By Edyta Zielinska
A woman's body goes through a huge number of changes during pregnancy. Not only does your belly expand, but your ligaments loosen up, your stomach muscles separate, all to make room for the baby that's steadily growing in your belly. Some symptoms are cause for concern, others are pretty common. But every pregnancy is different, even in the same woman, so it's important to keep a running list of your symptoms so that you can ask your obstetrician (OB) at your next visit.
We asked Jefferson experts about some of the ways a woman's body changes during pregnancy and after. Here's what they said:
Pregnancy Brain– Myth and reality. Although the science is still out on how exactly pregnancy affects the brain. But what researchers — and soon-to-be moms — do know is that women have more on their minds than usual when a baby's on the way. Add to that a low level of sleep deprivation due to night-time aches and pains or nausea, and you have a good recipe for forgetfulness. Since people can only remember around four things at once, and three are taken up by baby-thoughts, then it should be no surprise your car keys occasionally end up in the freezer. That's why it's a good idea to keep a running list of your symptoms and other questions on your phone or a piece of paper you keep in your wallet. You'll have the list ready the next time you visit with your doctor or nurse practitioner.
Follow Your Craving – Myth. It's not always a good idea to give into cravings. Women have cravings for all sorts of food during pregnancy, from kale or chocolate to fish and burgers. Some cravings lead you to nutrients your body needs, others are misleading. However, if you notice your cravings taking an usual turn, it's important to let your doctor know. Leslie Hughes, a Jefferson nurse practitioner who practices at the Center City and Methodist locations, has seen women who found themselves craving and eating things like toilet paper, plastic wrap, or corn starch. Many times, these cravings are the body's way of signaling a nutritional deficiency, often a lack of iron. The name for this condition is "pica" and can usually be brought under control with a healthy diet and iron supplements or the help of a nutritionist.
Exercising in Your Third Trimester is a Good Idea – True. While you may not be able to do the kinds of exercises you were used to before pregnancy, a recent study of 826 pregnant women found that exercise as late as 29 weeks is beneficial for both you and the baby. Especially moderately difficult activities that have you sweat. And to be honest, with the extra weight you're carrying from your baby, it probably won't take much to break a sweat – so take a brisk walk, go up a few stairs. 30 minutes a day is all you need to keep you and your baby's metabolic health primed before birth.
You'll be Ready to Jump in the Sack Again After 6 Weeks– Myth. At a woman's 6-week check-up after childbirth, doctors usually give the go-ahead for sexual activities. However, a recent study showed that women can experience pain or discomfort between several months to a year later. The study, following 1,200 women in Australia, found that pain was common and surprisingly more likely after a C-section. Women can feel hesitant to return to regular bedroom activities because of pain, dryness or simply fatigue of being constantly needed by a newborn. Jefferson's Dr. Ryan Sobel, an obstetric gynecologist recommends "a frank and open discussion with your partner." Part of that conversation, can be brainstorming a back-up plan for the nights you're not interested or are feeling physically uncomfortable, he says. But if your discomfort continues, it's also a good idea to get checked out to rule out more problematic causes of pain.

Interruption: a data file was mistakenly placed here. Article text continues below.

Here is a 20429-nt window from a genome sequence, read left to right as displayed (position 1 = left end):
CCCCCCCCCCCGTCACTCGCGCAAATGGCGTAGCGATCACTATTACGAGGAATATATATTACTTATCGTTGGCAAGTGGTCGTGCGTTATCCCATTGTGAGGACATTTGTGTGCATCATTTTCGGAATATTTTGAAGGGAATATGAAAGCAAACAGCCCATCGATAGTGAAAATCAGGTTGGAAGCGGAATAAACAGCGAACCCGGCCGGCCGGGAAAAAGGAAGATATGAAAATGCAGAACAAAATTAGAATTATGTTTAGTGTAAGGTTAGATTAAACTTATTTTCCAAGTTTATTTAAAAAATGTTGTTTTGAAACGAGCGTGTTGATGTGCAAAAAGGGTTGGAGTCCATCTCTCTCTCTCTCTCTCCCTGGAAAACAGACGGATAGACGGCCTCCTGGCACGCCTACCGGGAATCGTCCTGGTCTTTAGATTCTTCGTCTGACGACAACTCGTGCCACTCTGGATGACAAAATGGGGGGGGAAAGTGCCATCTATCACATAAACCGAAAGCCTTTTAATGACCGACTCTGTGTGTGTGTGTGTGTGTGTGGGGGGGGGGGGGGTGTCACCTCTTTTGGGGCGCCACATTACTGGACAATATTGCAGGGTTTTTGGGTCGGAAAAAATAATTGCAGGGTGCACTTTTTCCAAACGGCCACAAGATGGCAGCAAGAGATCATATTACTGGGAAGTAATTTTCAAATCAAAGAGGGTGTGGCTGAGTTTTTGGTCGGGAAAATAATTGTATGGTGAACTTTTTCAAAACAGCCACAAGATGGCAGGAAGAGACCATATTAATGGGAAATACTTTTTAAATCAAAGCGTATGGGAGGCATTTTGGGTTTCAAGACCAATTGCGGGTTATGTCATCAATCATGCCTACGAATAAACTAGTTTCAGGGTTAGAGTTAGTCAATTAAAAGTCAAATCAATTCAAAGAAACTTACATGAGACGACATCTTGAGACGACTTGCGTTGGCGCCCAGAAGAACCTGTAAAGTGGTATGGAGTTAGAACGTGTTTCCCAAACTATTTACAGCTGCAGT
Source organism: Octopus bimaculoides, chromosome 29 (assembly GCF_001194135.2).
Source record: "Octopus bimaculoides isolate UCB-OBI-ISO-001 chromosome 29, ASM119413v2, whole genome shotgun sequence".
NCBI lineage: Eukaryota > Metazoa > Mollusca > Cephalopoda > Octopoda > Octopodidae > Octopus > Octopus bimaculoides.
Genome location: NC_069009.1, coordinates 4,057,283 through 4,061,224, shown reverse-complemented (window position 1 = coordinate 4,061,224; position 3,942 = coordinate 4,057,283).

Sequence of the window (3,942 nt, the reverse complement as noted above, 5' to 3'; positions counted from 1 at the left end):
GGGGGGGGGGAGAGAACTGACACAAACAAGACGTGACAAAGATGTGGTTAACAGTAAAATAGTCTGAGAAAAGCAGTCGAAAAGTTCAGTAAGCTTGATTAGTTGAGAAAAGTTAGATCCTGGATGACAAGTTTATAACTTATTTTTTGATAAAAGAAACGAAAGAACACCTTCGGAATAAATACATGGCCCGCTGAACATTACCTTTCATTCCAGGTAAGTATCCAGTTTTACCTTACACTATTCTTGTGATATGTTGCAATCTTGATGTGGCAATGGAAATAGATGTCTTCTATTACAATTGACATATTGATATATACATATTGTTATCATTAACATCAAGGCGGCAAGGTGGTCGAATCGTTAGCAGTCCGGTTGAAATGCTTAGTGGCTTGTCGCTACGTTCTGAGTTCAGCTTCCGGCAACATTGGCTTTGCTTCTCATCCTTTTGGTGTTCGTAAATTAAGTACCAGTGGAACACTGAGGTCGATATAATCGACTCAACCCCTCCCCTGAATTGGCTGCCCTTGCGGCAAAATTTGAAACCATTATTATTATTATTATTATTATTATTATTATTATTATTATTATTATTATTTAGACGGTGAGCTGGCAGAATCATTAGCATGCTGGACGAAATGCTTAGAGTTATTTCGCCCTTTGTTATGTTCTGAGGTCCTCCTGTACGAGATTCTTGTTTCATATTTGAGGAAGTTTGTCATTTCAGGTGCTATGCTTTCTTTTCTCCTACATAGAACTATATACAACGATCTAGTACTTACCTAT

It's Safe to Drive as Soon as You Feel Ready– Yes and No. Whether you've had a C-section or a vaginal delivery, it's best to test your reflexes before getting in the car for trip with the baby. Feeling ready isn't the same as being ready to drive. Step one, says Dr. Sobel, is to sit in a chair and make the motions you would in a car – turn your head and body quickly to the left and right as you would to check a blind spot. If you feel no pain, great, go to step two. The second test is to drive in a parking lot and try your tolerance for hitting the breaks hard. Make sure you're not hesitating to break out of fear the belt will press on your belly or incision. If you are, you might want to wait a few more weeks.
Thinking about pregnancy? For your convenience, Jefferson now offers obstetric and gynecological (OBGYN) services in Center City Philadelphia and at Methodist Hospital in South Philly. Make an appointment today by calling 1-800-JEFF-NOW.
Meet the team
Dr. Ryan Sobel,MD is an OBGYN who specializes in diagnosing and treating complex vaginal problems that may get in the way of intimacy or cause discomfort in general. Dr. Sobel got into obstetrics and gynecology because it's one of the few areas of medicine where doctors have the opportunity to see a patient from youth through childbearing and old age, and through the growth of her family.
Dr. Shannon Davids, MD, is an OBGYN who trained at Thomas Jefferson University. She has three children, all of whom were delivered at Jefferson, and is currently expecting her fourth. Dr. Davids is passionate about supporting women's decisions regarding childbirth, natural childbirth, continuous labor support, breastfeeding support and prenatal education.
Dr. Patrick Teefey, MD, an OBGYN is excited to serve the South Philadelphia community at Jefferson's Methodist practice. Dr. Teefey enjoys managing complex gynecologic conditions, and offers minimally invasive techniques when surgery is indicated. A lifelong Floridian, Dr. Teefey is preparing for his first winter here in Philadelphia.